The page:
John Candy powered through a wild night with Jack Nicholson to film a classic scene in “Splash,” according to the film’s producer.

Oscar-winning producer Brian Grazer appeared on “The Rich Eisen Show” to talk about his new sports docuseries called “The Dynasty: New England Patriots,” where he was asked directly, “Is it true John Candy was hungover for the racquetball scene?”

“Yes. For real he stayed out with Jack Nicholson until like four or five in the morning, and then he went right to work,” Grazer said.

“John Candy had a lot of endurance, I mean really, a lot of endurance,” he added.

‘THE SINNER’ STAR BILL PULLMAN REFLECTS ON HIS FRIENDSHIP WITH JOHN CANDY: ‘HE TOOK ME UNDER HIS WING’

“Splash,” directed by Grazer’s frequent collaborator Ron Howard, premiered in 1984, starring Tom Hanks, Daryl Hannah, Eugene Levy and Candy. Hanks’ character, Allen, falls for Madison (Hannah), a woman who is secretly a mermaid, with Candy playing Hanks’ onscreen brother.  

Grazer noted that at the time, Candy “was the most famous of all of them,” and would only agree to do the role if he could meet Grazer and see “if there’s chemistry.”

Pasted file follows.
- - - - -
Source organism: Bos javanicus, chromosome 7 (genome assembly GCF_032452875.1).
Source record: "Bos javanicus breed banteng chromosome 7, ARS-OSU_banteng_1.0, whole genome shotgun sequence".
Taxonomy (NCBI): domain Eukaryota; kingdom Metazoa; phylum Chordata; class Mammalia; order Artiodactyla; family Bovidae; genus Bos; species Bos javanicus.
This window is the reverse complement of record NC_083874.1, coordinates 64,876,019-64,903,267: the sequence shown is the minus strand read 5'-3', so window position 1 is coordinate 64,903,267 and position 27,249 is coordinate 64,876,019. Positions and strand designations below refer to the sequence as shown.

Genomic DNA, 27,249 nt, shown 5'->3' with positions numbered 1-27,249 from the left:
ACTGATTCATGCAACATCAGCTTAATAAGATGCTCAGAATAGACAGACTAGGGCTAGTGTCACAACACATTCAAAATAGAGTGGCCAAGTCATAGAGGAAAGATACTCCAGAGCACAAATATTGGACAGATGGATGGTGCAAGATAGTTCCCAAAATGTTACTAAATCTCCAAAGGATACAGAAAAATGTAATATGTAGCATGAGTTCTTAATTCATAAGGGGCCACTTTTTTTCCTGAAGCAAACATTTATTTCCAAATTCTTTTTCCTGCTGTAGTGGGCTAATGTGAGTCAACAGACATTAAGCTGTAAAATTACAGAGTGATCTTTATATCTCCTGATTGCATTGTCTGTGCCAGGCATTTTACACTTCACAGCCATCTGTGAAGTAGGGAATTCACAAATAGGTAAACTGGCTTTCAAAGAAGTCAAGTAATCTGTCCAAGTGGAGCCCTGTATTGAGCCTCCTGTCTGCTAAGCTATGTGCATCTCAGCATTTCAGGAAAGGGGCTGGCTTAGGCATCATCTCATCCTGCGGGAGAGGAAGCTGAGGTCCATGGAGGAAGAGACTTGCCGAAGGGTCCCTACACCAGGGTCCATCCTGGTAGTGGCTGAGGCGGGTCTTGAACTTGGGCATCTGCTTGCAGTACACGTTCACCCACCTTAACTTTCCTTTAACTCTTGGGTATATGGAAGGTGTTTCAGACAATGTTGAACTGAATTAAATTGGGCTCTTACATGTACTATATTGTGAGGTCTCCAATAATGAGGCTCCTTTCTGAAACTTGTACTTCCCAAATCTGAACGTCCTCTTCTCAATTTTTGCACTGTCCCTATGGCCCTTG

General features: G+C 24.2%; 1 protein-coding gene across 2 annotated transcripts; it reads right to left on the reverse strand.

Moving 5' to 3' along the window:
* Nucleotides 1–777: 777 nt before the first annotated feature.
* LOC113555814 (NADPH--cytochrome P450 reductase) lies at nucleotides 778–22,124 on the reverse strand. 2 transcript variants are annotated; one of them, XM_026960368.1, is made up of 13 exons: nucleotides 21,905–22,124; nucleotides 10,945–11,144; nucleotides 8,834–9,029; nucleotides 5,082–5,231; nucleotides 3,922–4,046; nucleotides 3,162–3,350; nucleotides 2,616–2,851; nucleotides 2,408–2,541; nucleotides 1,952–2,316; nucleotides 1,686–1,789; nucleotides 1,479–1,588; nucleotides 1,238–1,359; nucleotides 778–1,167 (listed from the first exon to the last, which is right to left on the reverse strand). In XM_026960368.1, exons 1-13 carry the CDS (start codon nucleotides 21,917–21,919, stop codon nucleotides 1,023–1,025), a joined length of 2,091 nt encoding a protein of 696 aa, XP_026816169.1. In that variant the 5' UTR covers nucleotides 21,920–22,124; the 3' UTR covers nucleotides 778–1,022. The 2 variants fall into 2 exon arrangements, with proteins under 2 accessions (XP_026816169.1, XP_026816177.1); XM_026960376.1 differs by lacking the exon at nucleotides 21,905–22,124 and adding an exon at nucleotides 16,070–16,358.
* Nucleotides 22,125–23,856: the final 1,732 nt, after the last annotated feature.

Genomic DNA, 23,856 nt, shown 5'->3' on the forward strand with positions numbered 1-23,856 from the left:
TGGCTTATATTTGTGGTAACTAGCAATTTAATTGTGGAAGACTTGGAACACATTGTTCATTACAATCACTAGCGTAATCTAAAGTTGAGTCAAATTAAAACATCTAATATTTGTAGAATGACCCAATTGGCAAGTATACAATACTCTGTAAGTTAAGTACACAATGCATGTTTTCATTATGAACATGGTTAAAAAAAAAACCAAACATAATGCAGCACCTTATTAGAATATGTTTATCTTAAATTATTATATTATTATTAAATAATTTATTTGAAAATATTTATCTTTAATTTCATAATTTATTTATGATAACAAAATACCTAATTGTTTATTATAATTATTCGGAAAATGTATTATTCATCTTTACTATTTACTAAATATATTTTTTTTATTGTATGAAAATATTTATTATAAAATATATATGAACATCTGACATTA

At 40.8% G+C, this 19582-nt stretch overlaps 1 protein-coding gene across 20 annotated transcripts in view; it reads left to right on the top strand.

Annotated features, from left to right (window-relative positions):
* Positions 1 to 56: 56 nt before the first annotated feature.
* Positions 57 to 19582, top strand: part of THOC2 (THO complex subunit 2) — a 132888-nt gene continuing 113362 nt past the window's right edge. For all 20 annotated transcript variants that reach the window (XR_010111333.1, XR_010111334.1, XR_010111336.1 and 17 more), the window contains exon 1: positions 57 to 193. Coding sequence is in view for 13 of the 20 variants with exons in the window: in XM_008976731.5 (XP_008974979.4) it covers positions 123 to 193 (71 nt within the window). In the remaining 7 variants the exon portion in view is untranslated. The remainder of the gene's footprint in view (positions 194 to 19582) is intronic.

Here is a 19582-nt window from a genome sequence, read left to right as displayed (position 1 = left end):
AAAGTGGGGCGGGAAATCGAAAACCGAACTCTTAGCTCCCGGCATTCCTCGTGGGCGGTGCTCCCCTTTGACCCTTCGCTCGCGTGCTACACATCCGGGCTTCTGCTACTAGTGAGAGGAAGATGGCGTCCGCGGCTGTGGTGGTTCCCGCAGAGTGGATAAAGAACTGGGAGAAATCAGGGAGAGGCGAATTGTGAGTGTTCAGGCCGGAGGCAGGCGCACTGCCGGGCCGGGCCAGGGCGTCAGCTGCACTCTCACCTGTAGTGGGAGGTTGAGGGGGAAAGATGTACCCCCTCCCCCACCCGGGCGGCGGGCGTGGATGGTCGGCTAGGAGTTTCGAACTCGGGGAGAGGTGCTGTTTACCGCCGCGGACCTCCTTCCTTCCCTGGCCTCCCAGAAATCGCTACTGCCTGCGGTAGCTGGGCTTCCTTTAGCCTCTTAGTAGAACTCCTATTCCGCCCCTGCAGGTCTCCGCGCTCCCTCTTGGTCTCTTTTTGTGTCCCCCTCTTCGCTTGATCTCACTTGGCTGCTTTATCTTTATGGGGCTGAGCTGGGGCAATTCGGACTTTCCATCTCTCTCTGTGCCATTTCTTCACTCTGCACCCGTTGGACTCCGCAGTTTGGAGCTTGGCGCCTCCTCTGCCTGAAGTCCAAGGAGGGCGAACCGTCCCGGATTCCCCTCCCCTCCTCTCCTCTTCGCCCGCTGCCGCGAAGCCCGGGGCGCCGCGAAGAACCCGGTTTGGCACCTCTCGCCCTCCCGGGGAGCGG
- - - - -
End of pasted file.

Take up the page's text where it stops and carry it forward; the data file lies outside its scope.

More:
“I went to a Mexican restaurant right across the street from Warner Bros. and he had 17 small rum and cokes,” he recalled. “He drank them like one after the next, and he just lit up and was fun, but never got sloppy. Just kept going.”

CLICK HERE TO SIGN UP FOR THE ENTERTAINMENT NEWSLETTER

“The night with Nicholson, I think he overdid it,” he added. “So he literally ran into the ball that hit him in the head.”

In the scene Grazer referred to, Candy and Hanks are playing racquetball as they discuss the mysterious woman Hanks’ character recently met (Hannah, who happens to be a mermaid). Candy’s character is drinking beer in the scene and struggling to keep up, ultimately taking a racquetball to the face and hitting the ground. 

LIKE WHAT YOU’RE READING? CLICK HERE FOR MORE ENTERTAINMENT NEWS

Eisen asked if the hit to the face was real, and Grazer confirmed it was.

“That was real. We knew we’d have to shoot it in two shots, but we didn’t have to, because the minute he hit that ball, it hit him right in the head, he couldn’t get out of the way of it,” Grazer said, adding, “it was lucky it didn’t hit him in the eye!”

Candy went on to film more classic comedies like “Planes, Trains, and Automobiles” and “Uncle Buck,” before he died in 1994 at the age of 43 from a heart attack in his sleep.